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TB 55190023210
54.1
STEADY STATE TOWLINE TENS ION. Normal wire rope towline arrangements will assume a sag or catenary
as depicted in Figure 52. The total towline stress at a given point is the vector sum of the horizontal and vertical
components of the stress at that point These stresses will be maximum at the stern of the tug, where the hydrodynamic
resistance of the entire towline is added to the resistance of the tow. Figure 52 includes a vector diagram of the towline
forces acting immediately astern of the tug. The total tension in the towline at the stern of the tug is expressed by the
formula:
T = (/RT + Rwlre)2 + Tv2
where:
T
=
Total tension
RT =
Steady state tow resistance (Paragraph
63.1 and Appendix G)
Rwire =
Hydrodynamic resistance of the towline (Paragraph 63.2 and Table 61)
Tv =
Vertical component of the towline tension
RT and Rwire are computed as noted Tv is the weight of the towline forward of the catenary low point, less the slight
upward component of hydrodynamic drag on the forward half of the catenary. Location of the catenary low point and the
vertical component of the hydrodynamic drag are beyond the scope of this manual. However, errors will tend to cancel
out if Tv is assumed to be the weight (in water) of onehalf the scope of the wire towline. Do not include the weight of any
chain pendant at the tow in this computation.
For example, assume that ARS 50 is towing a ship at 8 knots with a scope of 2,000 feet of 2 1/4inch IWRC tow hawser
and 270 feet of 2 1/4inch chain pendant at the tow. The tow provides a steady tow resistance of 60,000 pounds at 8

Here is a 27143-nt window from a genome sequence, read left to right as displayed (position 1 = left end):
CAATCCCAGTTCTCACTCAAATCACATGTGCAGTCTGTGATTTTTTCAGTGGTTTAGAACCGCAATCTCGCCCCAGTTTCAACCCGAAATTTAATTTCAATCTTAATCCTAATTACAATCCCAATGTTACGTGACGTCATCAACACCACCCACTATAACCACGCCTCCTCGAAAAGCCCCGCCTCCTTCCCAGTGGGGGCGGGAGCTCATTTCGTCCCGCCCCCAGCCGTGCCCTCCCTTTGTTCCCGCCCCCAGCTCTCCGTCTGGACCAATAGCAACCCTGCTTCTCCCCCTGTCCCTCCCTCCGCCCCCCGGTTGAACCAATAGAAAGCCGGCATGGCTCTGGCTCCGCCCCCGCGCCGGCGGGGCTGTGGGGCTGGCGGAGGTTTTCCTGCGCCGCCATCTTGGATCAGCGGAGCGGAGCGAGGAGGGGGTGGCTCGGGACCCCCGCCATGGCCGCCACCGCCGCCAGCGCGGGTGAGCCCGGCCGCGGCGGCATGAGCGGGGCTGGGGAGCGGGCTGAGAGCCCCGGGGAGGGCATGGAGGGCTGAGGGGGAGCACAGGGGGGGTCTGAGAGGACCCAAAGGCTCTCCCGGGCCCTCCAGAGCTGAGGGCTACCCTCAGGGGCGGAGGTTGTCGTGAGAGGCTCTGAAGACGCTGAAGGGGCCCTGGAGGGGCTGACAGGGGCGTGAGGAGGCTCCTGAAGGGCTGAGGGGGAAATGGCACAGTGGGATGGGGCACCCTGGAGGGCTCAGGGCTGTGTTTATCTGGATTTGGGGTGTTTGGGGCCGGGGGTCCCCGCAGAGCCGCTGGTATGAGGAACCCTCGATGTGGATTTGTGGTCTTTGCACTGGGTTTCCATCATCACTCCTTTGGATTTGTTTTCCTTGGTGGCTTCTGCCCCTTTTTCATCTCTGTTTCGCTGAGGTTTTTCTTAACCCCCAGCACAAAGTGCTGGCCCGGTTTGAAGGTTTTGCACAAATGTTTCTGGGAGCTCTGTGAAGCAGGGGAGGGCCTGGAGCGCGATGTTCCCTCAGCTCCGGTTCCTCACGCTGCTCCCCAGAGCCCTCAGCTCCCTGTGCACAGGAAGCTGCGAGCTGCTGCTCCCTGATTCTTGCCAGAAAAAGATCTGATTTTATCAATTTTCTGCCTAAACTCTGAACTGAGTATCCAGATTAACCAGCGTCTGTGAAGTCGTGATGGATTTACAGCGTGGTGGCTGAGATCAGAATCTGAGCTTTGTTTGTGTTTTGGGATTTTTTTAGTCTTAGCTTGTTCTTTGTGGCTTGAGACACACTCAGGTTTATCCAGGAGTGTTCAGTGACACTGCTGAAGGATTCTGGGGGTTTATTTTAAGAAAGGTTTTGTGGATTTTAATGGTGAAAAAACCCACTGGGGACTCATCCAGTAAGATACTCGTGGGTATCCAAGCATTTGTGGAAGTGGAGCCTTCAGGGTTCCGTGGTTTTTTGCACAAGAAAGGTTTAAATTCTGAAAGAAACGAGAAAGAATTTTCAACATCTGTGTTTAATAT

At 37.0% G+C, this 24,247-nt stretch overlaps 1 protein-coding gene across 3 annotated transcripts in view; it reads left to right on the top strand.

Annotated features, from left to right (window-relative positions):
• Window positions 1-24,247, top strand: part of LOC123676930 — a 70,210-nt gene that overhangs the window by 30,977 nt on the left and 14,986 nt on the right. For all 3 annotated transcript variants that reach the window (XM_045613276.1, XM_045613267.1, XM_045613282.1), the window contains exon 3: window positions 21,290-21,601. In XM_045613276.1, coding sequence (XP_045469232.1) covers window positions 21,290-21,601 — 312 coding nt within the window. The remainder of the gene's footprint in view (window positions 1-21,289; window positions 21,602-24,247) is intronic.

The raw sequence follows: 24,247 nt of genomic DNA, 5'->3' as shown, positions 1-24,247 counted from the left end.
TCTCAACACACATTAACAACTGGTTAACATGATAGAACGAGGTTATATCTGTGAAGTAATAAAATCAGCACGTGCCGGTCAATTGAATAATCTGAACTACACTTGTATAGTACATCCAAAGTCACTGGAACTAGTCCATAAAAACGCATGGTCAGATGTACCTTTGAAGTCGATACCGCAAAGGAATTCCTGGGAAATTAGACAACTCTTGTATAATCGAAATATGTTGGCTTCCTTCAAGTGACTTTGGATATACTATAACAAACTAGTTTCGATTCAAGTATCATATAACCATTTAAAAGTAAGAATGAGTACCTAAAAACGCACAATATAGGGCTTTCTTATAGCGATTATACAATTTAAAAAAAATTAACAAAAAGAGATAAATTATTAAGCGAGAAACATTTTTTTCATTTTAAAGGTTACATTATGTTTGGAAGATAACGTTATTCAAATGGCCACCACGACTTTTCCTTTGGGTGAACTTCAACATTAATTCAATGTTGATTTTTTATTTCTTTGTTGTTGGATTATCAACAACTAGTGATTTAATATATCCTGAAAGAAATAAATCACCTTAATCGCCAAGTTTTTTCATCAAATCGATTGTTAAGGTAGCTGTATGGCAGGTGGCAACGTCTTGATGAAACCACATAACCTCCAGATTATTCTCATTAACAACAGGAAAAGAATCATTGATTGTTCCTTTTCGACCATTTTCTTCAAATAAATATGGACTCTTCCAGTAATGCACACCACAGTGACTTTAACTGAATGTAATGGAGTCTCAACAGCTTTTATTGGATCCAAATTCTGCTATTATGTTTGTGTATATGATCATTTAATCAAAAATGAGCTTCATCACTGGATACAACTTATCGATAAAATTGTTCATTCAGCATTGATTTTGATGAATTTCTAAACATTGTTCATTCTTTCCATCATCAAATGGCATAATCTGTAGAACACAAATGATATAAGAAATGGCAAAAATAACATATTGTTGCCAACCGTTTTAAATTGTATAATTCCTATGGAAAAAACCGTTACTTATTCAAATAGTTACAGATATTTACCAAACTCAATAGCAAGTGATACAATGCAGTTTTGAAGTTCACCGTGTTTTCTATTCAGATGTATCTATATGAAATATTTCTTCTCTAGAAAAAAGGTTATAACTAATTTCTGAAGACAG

knots.
RT =
60,000 lbs.
Rw =
3,700 lbs (Table 61)
Tv =
8,143 lbs (1,000 ft. x 9.36 x .87*)
*9 36 is the dry weight of the wire from Appendix B and the .87 factor corrects dry weight for wet weight
Solving the vector diagram provides a maximum steady state tension:
T=
(60,000 + 3,700)2 + 8,1432 = 64,2181bs.
This example supports the rule of thumb that using a 10 percent factor on top of the predicted steady state tow resistance
is reasonable and accounts for the hydrodynamic resistance of the wire plus the vertical components of the catenary.
Computing the total towline tension at the tow, even with as much as 270 feet of chain pendant, shows that the total
tension is less than at the tug. Further, combinations of differentRT and different towline designs show that when Rwire is
significantly above 10 percent of RT, the catenary is very deep and tension is therefore out of the range of concern for
towline strength.
In Figure 52, the towing ship must supply excess thrust only equal to the horizontal component of the tension, i e., RT +
Rwire. The vertical component of towline tension Tv is absorbed by the buoyancy of the tug The additional apparent
displacement caused by Tv will require additional propulsion power, but the amount generated is so small that it can be
ignored.
54.2
DYNAMIC LOADS ON THE TOWLINE.
While towing at constant tug speed in a seaway the towline tension is not steady, but varies with timeas illustrated in
Te = T1 + T2 + T3
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